National Geographic : 2014 Jan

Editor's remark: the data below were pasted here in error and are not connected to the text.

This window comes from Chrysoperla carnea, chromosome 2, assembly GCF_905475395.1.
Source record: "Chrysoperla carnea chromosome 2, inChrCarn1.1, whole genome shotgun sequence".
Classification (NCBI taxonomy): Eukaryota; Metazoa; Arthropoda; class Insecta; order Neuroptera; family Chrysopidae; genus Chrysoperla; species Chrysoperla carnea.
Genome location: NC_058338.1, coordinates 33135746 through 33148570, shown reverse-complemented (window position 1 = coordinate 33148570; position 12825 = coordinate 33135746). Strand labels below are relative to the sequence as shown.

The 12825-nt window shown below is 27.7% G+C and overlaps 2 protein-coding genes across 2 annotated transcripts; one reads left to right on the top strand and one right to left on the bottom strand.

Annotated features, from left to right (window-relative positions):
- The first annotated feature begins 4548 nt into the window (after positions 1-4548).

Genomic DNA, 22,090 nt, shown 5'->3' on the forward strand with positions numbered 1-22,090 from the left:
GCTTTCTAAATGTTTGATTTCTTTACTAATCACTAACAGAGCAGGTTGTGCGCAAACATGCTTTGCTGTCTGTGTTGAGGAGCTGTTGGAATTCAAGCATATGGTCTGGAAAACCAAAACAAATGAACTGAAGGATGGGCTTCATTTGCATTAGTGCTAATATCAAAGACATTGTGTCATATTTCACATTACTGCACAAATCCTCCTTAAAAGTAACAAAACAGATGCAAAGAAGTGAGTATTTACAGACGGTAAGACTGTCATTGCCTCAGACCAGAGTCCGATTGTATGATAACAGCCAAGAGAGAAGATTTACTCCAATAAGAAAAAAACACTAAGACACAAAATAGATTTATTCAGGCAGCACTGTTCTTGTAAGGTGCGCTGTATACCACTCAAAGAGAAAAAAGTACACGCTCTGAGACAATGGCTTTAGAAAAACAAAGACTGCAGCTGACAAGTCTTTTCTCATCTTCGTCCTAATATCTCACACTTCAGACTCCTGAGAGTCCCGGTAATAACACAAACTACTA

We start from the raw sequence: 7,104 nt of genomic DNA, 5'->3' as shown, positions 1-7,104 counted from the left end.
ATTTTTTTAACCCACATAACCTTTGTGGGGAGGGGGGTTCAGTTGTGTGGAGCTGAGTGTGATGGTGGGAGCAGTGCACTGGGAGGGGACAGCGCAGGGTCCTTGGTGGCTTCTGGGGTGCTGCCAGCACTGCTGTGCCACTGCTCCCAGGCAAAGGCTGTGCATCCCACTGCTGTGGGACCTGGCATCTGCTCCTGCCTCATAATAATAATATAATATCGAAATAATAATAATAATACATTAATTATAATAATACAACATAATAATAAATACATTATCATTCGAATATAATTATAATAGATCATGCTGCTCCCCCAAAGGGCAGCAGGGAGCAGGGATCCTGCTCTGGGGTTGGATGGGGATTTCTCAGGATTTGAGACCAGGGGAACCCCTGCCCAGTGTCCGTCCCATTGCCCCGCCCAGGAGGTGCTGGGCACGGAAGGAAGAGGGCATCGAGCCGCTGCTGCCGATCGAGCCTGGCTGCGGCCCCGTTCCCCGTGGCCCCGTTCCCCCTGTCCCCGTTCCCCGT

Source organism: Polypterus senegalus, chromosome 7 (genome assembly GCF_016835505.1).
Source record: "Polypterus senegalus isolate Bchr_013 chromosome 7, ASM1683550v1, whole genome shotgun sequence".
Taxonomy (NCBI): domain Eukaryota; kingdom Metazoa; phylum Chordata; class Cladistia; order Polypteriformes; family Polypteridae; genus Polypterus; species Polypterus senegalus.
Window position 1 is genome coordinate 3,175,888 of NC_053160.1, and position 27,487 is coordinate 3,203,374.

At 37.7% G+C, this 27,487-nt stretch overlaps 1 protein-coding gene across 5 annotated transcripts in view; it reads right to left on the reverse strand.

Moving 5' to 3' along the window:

kayapo 49 there are questions whether Belo Monte alone will be cost-effective or whether the government will come back later and say we need to build these other dams.” THE MORNING OF the great chiefs’ arrival in Kendjam, two dozen Kayapo women, bare- breasted in black underwear and ropes of col- ored beads, went through what seemed like a dress rehearsal, chanting and marching around the kapôt. Around 4 p.m. the sound of a plane drew a crowd to the airstrip. Ropni and Mekaron-Ti disembarked with a third chief from the south named Yte-i. Ropni is one of five elder Kayapo who still wear the lip disk—a mahogany puck the size of a small pancake that extends the lower lip. He carried a wooden war club, shaped like a medieval sword. As he stood by the plane, a woman approached, held his hand, and began to sob. In a different cul- ture bodyguards might have hustled her away, but Ropni seemed unfazed and in fact began sobbing as well. The anguished weeping was not the re- sult of some fresh catastrophe but a form of ritual Kayapo mourning for departed mutual friends. That evening in the men’s house, Ropni ad- dressed the Kendjam villagers, vaulting across octaves with the glissading intonation of Kayapo speech. He stabbed the air with his hands and thumped his club: “I don’t like Kayapo imitating white culture. I don’t like gold miners. I don’t like loggers. I don’t like the dam!” One of his purposes in coming to Kendjam was to find out why the chiefs of the eastern part of the territory had been accepting money from Eletrobras. Boxes of brand-new 25-horsepower boat motors were stacked on the porch of the Pro- tected Forest Association headquarters. Ropni’s village and other villages in the south had stead- fastly refused money from Eletrobras, money that activists said was an attempt to dampen indig- enous opposition to Belo Monte. The consortium building the dam was investing in wells, clinics, and roads in the area and was paying a dozen vil- lages nearby an allowance of 30,000 reais a month (roughly $15,000) for food and supplies, which Schwartzman describes as “hush money.” The first Kayapo encounters with the grimy Brazilian banknotes led to the coining of their evocative word for money: pe-o caprin, or “sad leaves.” More and more sad leaves were a part of Kayapo life, especially in villages close to towns on the Brazilian frontier. In the Kayapo village of Turedjam, near Tucumã, pollution from clear- cutting and cattle ranching had wrecked the fish- ing grounds, and it was not uncommon to see Kayapo shopping in supermarkets for soap and frozen chicken. For three nights Pukatire led Ropni and Mekaron-Ti and Yte-i to our camp, where they would sit on the schoolhouse veranda, lighting their pipes and drinking coffee and telling sto- ries while vampire bats veered through the wan aura of a fluorescent bulb. “In the old days men were men,” Ropni said. “ They were raised to be warriors; they weren’t afraid to die. They weren’t afraid to back up their words with action. They met guns with bows and arrows. A lot of Indians died, but a lot of whites died too. That’s what formed me: the warrior tradition. I have never been afraid to say what I believed. I have never felt humiliated in front of the whites. They need to respect us, but we need to respect them too. I still think that warrior tradition survives. The Kayapo will fight again if threatened, but I have counseled my people not to go looking for fights.” He barked for more coffee, and then, seemingly agitated, took his cup to the edge of the veranda, away from the circle of schoolhouse chairs. For a long while, he stared into the darkness. On the day the chiefs left, there were letters they needed to sign—FUNAI paperwork au- thorizing various matters they had discussed. Mekaron-Ti, who was fluent in the Western world as well as the forest world, signed his name quickly like someone who had written a thousand letters. But Ropni held the pen awk- wardly. It was striking to see him struggle with the letters of his name, knowing what esoteric expertise was otherwise in his hands, how deftly he could fasten a palm nut belt, or insert a lip plate, or whittle a stingray tail into an arrow- head, or underscore the oratory that had helped boats to Facebook pages, they have shown without compromising the essence of their culture.